Downes, who the Crown say assisted Ms Connor by purchasing component parts for the pipe bombs and ensuring they were delivered to Northern Ireland, died in June 2016.
Ms Connor denied communicating with Mr Downes and when she was asked if she ever pretended to be Swedish model Sanne Andersson, she replied “no”.
Mr Moloney then questioned his client about movie clips – one of which was found on Mr Downes’ phone and another on a laptop found in a mattress in her bedroom.
It is the Crown’s case that one of the clips is Ms Connor conducting a “dry-run” of the route she planned to take before launching the first pipe bomb attack on 16 May.
Connor was charged alongside Stuart Downes from Shrewsbury.
The 31-year old was subsequently granted bail and was found dead in woodland near his home in June 2016.
The judge said that between February and May 2013 “they researched pipe bombs, with Downes purchasing component parts and ensuring they were dispatched to and received in Northern Ireland where they were deployed by Connor.”
During the trial, the prosecution said Connor and Downes met online and established a relationship when Connor was posing as a blonde Swedish model called Sanne Anderson.
When arrested, Connor denied she knew Downes and rejected claims she communicated with him.
She continued these denials during the trial, but in his ruling the judge said there was overwhelming evidence to suggest otherwise.
The court heard that the month before the two explosions, an “intense relationship” via SMS and Facebook messages developed between Connor and Downes as they researched information on pipe bombs.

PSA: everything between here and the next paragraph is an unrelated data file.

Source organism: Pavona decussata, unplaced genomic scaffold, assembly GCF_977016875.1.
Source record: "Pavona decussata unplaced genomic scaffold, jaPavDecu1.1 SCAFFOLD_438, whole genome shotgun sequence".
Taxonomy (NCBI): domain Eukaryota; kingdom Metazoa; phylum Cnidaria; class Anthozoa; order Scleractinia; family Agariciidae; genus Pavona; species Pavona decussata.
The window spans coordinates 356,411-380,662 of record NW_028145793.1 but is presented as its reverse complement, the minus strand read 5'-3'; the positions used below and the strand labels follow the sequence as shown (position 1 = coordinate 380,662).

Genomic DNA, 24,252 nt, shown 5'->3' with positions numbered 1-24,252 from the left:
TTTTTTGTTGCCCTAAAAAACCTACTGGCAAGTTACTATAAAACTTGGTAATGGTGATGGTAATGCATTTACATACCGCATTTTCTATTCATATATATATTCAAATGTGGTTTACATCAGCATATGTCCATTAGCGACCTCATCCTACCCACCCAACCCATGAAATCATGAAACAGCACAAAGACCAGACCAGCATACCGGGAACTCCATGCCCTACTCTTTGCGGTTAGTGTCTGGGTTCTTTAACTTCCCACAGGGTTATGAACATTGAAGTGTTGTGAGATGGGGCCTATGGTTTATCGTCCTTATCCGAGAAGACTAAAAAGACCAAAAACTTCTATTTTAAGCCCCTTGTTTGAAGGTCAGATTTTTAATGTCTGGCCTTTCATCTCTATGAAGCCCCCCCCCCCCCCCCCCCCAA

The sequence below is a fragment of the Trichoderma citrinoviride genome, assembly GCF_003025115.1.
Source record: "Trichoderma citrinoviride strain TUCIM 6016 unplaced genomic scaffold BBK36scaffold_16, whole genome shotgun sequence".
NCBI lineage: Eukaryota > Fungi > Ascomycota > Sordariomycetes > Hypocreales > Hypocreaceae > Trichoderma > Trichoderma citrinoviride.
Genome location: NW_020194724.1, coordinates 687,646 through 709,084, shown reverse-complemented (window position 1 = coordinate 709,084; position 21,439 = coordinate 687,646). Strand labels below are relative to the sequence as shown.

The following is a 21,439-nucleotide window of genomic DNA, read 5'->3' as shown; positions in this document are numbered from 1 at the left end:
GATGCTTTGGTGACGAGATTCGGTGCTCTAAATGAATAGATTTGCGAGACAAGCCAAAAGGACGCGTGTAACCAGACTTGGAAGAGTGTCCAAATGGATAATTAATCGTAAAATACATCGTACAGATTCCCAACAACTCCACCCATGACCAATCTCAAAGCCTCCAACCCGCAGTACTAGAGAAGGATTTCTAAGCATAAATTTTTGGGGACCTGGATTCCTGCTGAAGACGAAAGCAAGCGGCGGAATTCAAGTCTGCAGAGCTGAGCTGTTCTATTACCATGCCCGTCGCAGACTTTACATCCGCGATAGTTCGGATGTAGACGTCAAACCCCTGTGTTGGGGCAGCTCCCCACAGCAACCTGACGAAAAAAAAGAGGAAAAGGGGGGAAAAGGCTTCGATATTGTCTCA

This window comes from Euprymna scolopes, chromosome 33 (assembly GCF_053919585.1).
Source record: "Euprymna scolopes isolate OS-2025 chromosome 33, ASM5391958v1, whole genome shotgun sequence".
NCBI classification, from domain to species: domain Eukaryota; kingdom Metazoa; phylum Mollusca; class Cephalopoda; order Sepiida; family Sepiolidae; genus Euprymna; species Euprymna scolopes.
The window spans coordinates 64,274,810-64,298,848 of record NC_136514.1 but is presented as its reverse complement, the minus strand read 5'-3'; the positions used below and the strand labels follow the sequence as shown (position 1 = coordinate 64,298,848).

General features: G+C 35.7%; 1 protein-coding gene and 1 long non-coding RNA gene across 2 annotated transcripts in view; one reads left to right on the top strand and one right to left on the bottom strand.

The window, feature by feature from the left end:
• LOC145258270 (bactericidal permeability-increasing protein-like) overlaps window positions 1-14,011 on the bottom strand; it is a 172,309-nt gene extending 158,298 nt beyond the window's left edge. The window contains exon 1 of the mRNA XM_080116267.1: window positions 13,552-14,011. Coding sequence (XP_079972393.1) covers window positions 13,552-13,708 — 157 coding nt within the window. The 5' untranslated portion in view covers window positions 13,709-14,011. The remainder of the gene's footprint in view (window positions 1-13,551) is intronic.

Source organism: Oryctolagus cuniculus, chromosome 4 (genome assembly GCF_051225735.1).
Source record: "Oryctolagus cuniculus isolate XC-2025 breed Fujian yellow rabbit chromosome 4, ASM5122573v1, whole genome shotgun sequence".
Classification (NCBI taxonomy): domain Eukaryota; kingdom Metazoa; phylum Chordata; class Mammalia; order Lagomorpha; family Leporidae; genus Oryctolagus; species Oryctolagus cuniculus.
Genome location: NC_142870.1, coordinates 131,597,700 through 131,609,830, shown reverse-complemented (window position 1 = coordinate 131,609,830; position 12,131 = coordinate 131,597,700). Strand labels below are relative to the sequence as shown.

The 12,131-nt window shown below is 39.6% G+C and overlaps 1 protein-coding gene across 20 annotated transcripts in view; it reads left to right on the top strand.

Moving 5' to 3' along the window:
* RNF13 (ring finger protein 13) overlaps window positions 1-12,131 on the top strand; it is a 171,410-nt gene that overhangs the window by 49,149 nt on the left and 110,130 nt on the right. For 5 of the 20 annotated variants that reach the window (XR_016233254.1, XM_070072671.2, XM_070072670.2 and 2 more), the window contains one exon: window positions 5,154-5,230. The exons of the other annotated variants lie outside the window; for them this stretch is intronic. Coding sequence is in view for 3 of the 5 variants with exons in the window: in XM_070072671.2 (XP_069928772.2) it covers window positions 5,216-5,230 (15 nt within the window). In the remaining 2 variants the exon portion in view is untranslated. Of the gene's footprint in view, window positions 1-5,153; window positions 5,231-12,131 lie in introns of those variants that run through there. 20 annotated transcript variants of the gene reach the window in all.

During her arrest on 29 May 2013 police searched Connor’s home and found two laptops and a phone hidden in a mattress in a bedroom.
When these devices were examined a movie file was located which depicted a woman walking in north Belfast and talking about police.
This video was described as a ‘practice run’ and despite denials she had made the video, it was ruled that it was Connor in the film. This same clip was also located on Downes’ mobile.
The judge also ruled that the laptops found in the mattress were linked to Connor, and that prior to the May 2013 explosions, online searches such as ‘how to make pipe bombs in your kitchen’ had been made.
Speaking outside court, Det Supt Richard Campbell described the case as “hugely complex and unusual” with several UK police services working together to gather evidence.
“This was an attack on police officers, who were carrying out their role of protecting communities,” he said.
“I would like to pay particular thanks to them. This was a traumatic experience for them and I acknowledge that as victims they have waited a very long time for today’s outcome.
“Today’s conviction is the result of excellent joint working between the PSNI and West Mercia Police alongside the West Midlands Counter Terrorism Unit and we will now await the sentencing.”
With many thanks to: BBCNI for the original story
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The 14-year-old went missing on 21 June. His body was found in a storm drain in north Belfast six days later.
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He was travelling to Cave Hill country park to meet friends on the day of his disappearance, the Irish News has reported.
A spokesperson for his family said the “post-mortem raises more questions than answers”.
Andree Murphy, from Relatives for Justice, told BBC News NI that the family are asking for anyone with information, particularly CCTV footage that might track his movements, to come forward.
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A small, private funeral service was held for the 14-year-old at St Patrick’s Church on Donegall Street in Belfast on 1 July.
Mourners lined the streets to pay their respect to the popular St Malachy’s College pupil.
According to the Irish News, Noah was doing work towards his Duke of Edinburgh award on the day he went missing and it is believed he brought his laptop to gain extra credits during his time off school.